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Georgia Estate Plan - What is the Purpose of Probate?

Posted by Steve Worrall | Jan 22, 2022


Probate is the legal process for settling an estate after someone has died. It is also known as estate administration.
The main purpose of probate is to provide inheritors of a deceased person's property with clear title to the property.

During probate, the decedent's personal representative (also called the executor if the decedent left a will or the
administrator if the decedent did not have a will) locates the decedent's assets, pays his or her debts, and distributes
the remainder of the estate to the inheritors. If the decedent left a will, the inheritors are the beneficiaries named in
the will. If the decedent died without a will (intestate), the inheritors are the heirs specified by state law.

Probate isn't always required after a death. A deceased person's property can be divided into two categories: assets
that have to be probated (probate assets) and assets that don't (non-probate assets). No probate will be necessary if
the decedent owned only non-probate assets.

Probate assets are (1) property the decedent owned solely in his or her name, (2) property the decedent owned as a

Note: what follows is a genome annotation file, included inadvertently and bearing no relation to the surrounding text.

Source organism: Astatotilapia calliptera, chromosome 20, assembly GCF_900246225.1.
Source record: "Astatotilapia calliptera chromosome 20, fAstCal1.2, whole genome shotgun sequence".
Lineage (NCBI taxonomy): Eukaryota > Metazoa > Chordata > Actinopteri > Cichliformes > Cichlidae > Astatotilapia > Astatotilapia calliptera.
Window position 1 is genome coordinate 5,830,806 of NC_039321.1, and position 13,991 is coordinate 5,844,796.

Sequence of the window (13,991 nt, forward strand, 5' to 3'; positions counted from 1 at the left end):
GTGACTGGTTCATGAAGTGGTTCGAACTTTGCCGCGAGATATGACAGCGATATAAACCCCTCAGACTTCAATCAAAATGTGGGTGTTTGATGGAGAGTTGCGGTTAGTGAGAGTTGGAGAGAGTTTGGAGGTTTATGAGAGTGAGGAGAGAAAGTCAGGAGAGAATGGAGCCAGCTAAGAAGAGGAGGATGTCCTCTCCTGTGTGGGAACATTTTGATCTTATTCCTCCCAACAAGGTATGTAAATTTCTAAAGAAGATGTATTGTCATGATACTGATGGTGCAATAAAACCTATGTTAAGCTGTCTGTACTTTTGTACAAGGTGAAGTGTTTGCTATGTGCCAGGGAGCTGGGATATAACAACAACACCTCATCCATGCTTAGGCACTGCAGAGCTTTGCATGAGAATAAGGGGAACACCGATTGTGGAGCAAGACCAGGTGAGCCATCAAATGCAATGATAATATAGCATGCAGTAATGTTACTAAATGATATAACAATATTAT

tenant in common with one or more co-owners, and (3) personal property that does not have title documents. Sometimes
whether a personal effect is subject to probate depends on the fair market of the item as determined by state law.

Examples of probate assets include:
• Real estate titled solely in the decedent's name or titled in tenancy in common (not joint tenancy) regardless of
value. Coins, clothing, jewelry, furniture, appliances.
• Motor vehicles titled solely in the decedent's name including cars, boats, and RVs. Proceeds of life insurance on the
decedent's life payable to the decedent's estate. Brokerage or retirement accounts that designate the decedent's
estate as the beneficiary.
• Business interests like a partnership or LLC membership, or shares in a corporation held in the decedent's name

Non-probate assets generally fall into three categories:
• Assets that pass by right of survivorship.
• Assets that pass by beneficiary designation.
• Assets held in trust.

About the Author

Steve Worrall

As a sandwich generation kid himself (caring for both children and aging parents), Marietta Georgia Estate Planning Elder Law & Probate Attorney Steve (Stephen M.) Worrall KNOWS the struggles you are facing as you raise children, balance the demands of your job, and take care of your aging parent...